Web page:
Coming To A Theatre Near You… Extreme Neutron Stars!

Article written: 1 Jun , 2011
Updated: 24 Dec , 2015


They came into existence violently… Born at the death of a massive star. They are composed almost entirely of neutrons, barren of electrical charge and with a slightly larger mass than protons. They are quantum degenerates with an average density typically more than one billion tons per teaspoonful – a state which can never be created here on Earth. And they are absolutely perfect for study of how matter and exotic particles behave under extreme conditions. We welcome the extreme neutron star…

In 1934 Walter Baade and Fritz Zwicky proposed the existence of the neutron star, only a year after the discovery of the neutron by Sir James Chadwick. But it took another 30 years before the first neutron star was actually observed. Up until now, neutron stars have had their mass accurately measured to about 1.4 times that of Sol. Now a group of astronomers using the Green Bank Radio Telescope found a neutron star that has a mass of nearly twice that of the Sun. How can they make estimates so precise? Because the extreme neutron star in question is actually a pulsar – PSR J1614-2230. With heartbeat-like precision, PSR J1614-2230 sends out a radio signal each time it spins on its axis at 317 times per second.

According to the team; “What makes this discovery so remarkable is that the existence of a very massive neutron star allows astrophysicists to rule out a wide variety of theoretical models that claim that the neutron star could be composed of exotic subatomic particles such as hyperons or condensates of kaons.”

The presence of this extreme star poses new questions about its origin… and its nearby white dwarf companion. Did it become so extreme from pulling material from its binary neighbor – or did it simply become that way through natural causes? According to Professor Lorne Nelson (Bishop’s University) and his colleagues at MIT, Oxford, and UCSB, the neutron star was likely spun up to become a fast-rotating (millisecond) pulsar as a result of the neutron star having cannibalized its stellar companion many millions of years ago, leaving behind a dead core composed mostly of carbon and oxygen. According to Nelson, “Although it is common to find a high fraction of stars in binary systems, it is rare for them to be close enough so that one star can strip off mass from its companion star. But when this happens, it is spectacular.”

Through the use of theoretical models, the team hopes to gain insight as to how binary systems evolve over the entire lifetime of the Universe. With today’s extreme super-computing powers, Nelson and his team members were able to calculate the evolution of more than 40,000 plausible starting cases for the binary and determine which ones were relevant. As they describe at this week’s CASCA meeting in Ontario, Canada, they found many instances where the neutron star could evolve higher in mass at the expense of its companion, but as Nelson says, “It isn’t easy for Nature to make such high-mass neutron stars, and this probably explains why they are so rare.”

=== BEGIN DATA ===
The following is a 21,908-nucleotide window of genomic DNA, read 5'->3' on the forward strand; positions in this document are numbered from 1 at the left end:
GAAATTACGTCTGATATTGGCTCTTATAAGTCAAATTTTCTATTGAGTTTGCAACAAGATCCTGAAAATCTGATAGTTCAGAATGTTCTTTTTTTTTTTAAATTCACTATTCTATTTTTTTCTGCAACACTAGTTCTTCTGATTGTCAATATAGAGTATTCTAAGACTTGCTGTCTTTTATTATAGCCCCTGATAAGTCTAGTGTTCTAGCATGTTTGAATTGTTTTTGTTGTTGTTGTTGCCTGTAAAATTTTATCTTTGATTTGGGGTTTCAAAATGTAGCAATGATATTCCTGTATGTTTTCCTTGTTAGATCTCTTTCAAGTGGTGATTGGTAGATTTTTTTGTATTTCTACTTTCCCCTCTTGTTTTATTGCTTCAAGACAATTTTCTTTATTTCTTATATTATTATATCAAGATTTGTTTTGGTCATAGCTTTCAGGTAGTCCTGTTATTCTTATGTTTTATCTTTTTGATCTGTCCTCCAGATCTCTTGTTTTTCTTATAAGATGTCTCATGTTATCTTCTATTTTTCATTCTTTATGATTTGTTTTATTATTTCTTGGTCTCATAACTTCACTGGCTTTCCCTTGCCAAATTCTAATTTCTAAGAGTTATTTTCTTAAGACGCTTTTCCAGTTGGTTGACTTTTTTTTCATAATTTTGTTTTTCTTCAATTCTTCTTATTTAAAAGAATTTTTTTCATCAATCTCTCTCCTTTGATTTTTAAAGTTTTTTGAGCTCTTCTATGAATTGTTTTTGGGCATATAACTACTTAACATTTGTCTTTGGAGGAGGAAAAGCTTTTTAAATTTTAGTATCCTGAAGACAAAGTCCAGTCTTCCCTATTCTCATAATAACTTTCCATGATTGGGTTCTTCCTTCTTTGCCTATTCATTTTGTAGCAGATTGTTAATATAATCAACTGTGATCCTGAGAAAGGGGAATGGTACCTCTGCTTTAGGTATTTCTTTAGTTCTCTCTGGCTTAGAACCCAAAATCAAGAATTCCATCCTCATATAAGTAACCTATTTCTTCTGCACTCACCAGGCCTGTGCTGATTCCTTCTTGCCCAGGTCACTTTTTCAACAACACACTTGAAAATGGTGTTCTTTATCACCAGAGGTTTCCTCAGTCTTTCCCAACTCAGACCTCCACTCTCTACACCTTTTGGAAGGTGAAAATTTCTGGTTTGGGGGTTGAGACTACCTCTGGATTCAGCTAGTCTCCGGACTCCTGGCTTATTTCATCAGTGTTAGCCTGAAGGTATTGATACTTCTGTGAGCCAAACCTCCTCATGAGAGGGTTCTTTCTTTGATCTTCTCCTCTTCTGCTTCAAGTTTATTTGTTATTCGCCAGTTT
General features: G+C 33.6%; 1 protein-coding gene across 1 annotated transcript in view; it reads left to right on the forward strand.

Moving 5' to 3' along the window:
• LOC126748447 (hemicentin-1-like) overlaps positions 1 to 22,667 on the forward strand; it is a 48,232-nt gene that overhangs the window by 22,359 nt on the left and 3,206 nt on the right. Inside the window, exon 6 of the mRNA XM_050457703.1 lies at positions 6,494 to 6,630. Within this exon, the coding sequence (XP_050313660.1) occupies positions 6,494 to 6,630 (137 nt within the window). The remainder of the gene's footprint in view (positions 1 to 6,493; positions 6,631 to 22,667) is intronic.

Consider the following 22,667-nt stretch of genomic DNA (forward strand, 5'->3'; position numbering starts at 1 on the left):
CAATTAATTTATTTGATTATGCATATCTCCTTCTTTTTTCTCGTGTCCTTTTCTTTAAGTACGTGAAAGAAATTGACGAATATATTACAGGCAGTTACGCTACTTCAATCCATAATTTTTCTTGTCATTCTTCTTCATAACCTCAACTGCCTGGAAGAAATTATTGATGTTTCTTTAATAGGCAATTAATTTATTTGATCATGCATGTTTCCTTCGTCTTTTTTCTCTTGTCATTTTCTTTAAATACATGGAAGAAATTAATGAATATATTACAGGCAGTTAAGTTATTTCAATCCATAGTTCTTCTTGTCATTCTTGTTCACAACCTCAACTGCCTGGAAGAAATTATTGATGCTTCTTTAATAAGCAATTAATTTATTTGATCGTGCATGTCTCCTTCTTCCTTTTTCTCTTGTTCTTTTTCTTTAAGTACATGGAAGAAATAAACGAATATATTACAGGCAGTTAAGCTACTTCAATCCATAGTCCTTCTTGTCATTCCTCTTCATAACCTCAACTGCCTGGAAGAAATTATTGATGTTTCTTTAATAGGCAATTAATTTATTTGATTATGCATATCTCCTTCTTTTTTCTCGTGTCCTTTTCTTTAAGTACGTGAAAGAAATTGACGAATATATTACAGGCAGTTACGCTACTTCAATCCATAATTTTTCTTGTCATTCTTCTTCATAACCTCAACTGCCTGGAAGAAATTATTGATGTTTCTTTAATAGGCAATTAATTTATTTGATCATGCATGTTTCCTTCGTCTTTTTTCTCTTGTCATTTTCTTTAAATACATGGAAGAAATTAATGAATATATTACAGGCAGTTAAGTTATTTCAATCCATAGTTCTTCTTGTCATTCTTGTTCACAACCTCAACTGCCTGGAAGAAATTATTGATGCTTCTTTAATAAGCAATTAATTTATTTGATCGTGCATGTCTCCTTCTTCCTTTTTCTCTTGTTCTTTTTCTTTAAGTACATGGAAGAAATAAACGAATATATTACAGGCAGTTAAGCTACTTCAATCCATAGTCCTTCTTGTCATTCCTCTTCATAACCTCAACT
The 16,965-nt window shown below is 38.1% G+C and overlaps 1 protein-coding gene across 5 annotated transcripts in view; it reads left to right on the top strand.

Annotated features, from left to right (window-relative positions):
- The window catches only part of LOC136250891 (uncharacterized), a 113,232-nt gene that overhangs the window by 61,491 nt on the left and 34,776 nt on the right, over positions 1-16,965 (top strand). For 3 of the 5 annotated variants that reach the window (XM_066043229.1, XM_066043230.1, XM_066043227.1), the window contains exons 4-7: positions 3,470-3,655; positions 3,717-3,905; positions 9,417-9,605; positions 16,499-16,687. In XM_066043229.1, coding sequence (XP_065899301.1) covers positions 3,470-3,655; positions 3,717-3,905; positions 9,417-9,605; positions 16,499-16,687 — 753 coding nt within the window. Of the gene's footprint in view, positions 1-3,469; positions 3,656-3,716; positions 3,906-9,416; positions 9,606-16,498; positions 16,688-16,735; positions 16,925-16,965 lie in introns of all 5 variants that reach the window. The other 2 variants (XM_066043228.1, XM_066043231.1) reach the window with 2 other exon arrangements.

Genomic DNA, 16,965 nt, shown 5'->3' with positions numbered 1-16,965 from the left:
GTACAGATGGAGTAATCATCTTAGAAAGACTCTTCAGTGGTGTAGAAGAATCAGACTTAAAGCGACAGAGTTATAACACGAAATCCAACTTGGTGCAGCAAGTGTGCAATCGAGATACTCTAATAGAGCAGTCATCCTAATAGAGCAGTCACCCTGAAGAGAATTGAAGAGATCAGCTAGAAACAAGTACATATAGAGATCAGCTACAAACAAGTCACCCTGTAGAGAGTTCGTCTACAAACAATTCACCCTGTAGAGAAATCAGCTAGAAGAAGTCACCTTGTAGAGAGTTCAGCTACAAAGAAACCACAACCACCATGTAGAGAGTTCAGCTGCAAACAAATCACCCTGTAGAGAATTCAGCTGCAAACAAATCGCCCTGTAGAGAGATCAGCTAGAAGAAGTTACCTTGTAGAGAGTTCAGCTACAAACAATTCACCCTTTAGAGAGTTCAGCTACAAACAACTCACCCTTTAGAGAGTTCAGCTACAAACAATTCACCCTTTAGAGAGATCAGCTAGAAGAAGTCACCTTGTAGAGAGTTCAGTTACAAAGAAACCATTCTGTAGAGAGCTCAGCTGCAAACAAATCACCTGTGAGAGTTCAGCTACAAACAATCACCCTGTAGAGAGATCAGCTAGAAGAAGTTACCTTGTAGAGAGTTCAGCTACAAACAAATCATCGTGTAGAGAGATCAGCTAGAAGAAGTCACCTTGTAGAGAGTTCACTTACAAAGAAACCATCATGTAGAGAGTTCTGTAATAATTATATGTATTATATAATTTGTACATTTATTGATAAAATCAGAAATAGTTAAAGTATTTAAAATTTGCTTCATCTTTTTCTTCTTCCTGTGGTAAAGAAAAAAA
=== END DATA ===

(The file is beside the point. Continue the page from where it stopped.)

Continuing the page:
Original story source at


15 Responses

  1. Member

    Um… there’s a double “are” in the first line. Also, at the second paragraph, in the fourth line, “measure” should be past tense measured.

    Er… I’ll get my coat and see myself out…

    • Member
      Tammy Plotner says

      aw, take your shoes offf and sit a spell. it just goes to show what happens when one relies on electronic assistance for editing! 🙂

  2. Anonymous says

    It is too bad we can’t observe the internal state of matter in neutron stars. At huge energies (temperatures) and high density there is a quark-gluon plasma state. However, at lower temperatures there are the quark liquid state and the color-flavor locked states and intermediate and extreme pressures respectively. In that situation gluons becomes massive and form BCS pairs of quarks. There is evidence of a low viscosity fluid state as well at high energy, but low pressure from RHIC and heavy ion data at LHC.

    How can we detect the physics inside a neutron star?


    • Torbjörn Larsson says

      Btw, that lecture of Thorne I link to above? It has some on that. After a lot of slides showing NS processes, he sums:

      “• There is a rich variety of ways that a NS can radiate GWs.
      • The emitted waves will carry rich information about NS
      physics and nuclear physics.
      • Coordinated GW & EM observations have great potential”

      [“Neutron-Star Dynamics”, slide 35.]

      • Anonymous says

        These gravity waves are emitted during the transient phase of core collapse in a supernova. These might give a snapshot of data about the internal configuration of a neutron star. If we are lucky we might get such data. This is in contrast to a stationary rotating neutron star, which will not emit any gravity waves.